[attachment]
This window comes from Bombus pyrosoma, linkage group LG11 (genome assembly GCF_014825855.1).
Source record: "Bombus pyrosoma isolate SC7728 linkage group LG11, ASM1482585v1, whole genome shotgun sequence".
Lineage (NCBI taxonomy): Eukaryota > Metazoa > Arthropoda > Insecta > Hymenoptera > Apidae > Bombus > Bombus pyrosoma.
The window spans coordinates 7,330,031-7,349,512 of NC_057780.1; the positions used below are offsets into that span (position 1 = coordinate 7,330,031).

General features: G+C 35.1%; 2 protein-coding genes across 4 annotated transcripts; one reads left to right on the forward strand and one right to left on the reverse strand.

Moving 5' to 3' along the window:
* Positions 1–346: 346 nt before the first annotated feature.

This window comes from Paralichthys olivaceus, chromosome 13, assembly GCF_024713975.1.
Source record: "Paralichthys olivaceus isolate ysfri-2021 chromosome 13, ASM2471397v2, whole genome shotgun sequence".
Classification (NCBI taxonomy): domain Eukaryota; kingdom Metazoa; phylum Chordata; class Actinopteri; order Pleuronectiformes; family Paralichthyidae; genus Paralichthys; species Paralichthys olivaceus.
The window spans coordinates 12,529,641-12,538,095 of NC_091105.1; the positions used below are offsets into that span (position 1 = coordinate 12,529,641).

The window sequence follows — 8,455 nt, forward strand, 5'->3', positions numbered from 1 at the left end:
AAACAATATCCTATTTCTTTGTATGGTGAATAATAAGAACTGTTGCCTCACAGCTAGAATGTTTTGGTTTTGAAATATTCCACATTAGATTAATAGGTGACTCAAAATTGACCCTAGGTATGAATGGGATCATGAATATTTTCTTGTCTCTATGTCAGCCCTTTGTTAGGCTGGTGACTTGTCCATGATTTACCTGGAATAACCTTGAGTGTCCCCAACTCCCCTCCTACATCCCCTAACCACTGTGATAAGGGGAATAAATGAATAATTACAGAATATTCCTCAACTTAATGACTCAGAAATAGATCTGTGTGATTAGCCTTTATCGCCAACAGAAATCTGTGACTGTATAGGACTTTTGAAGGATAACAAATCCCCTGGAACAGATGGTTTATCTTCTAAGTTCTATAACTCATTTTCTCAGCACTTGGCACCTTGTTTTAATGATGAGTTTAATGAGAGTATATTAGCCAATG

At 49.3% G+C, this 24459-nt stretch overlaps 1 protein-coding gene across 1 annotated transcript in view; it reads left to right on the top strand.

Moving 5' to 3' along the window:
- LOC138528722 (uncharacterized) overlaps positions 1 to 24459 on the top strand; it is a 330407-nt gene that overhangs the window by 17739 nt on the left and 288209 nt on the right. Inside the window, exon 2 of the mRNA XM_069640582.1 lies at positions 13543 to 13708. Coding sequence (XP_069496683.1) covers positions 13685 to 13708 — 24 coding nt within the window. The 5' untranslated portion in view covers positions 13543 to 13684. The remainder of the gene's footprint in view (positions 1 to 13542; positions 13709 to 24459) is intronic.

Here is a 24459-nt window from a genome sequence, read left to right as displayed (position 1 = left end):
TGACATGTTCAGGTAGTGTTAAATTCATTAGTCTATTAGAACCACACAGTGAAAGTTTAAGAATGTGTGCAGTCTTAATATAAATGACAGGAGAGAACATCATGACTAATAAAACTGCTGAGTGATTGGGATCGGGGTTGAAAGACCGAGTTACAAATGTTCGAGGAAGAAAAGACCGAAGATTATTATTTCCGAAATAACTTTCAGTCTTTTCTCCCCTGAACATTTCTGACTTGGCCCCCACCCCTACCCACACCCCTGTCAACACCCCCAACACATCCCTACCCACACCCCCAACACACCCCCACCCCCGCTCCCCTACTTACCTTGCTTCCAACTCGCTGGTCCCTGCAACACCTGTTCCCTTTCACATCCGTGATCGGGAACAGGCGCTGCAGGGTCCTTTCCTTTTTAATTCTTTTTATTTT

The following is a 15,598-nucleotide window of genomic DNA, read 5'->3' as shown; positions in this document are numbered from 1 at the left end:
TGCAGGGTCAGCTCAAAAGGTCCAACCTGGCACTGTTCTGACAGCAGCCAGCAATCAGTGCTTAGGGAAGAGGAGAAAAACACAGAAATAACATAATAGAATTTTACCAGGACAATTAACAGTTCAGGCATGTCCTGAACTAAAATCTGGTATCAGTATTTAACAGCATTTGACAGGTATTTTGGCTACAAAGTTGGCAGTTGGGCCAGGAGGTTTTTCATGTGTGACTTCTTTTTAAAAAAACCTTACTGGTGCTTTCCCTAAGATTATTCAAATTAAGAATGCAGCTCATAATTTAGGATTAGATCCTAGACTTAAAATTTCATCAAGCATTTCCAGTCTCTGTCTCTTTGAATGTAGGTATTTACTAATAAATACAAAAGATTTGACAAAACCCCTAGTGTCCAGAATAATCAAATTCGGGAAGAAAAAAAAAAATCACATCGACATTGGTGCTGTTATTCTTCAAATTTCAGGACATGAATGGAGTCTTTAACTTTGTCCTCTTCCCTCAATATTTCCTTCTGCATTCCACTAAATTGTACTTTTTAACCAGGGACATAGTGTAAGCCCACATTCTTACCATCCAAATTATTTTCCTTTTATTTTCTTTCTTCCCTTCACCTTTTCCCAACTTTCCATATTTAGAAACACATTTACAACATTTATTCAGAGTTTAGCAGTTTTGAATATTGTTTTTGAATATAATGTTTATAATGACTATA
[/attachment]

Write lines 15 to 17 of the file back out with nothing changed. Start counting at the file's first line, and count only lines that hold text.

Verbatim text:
Moving 5' to 3' along the window:
- LOC138528722 (uncharacterized) overlaps positions 1 to 24459 on the top strand; it is a 330407-nt gene that overhangs the window by 17739 nt on the left and 288209 nt on the right. Inside the window, exon 2 of the mRNA XM_069640582.1 lies at positions 13543 to 13708. Coding sequence (XP_069496683.1) covers positions 13685 to 13708 — 24 coding nt within the window. The 5' untranslated portion in view covers positions 13543 to 13684. The remainder of the gene's footprint in view (positions 1 to 13542; positions 13709 to 24459) is intronic.

Here is a 24459-nt window from a genome sequence, read left to right as displayed (position 1 = left end):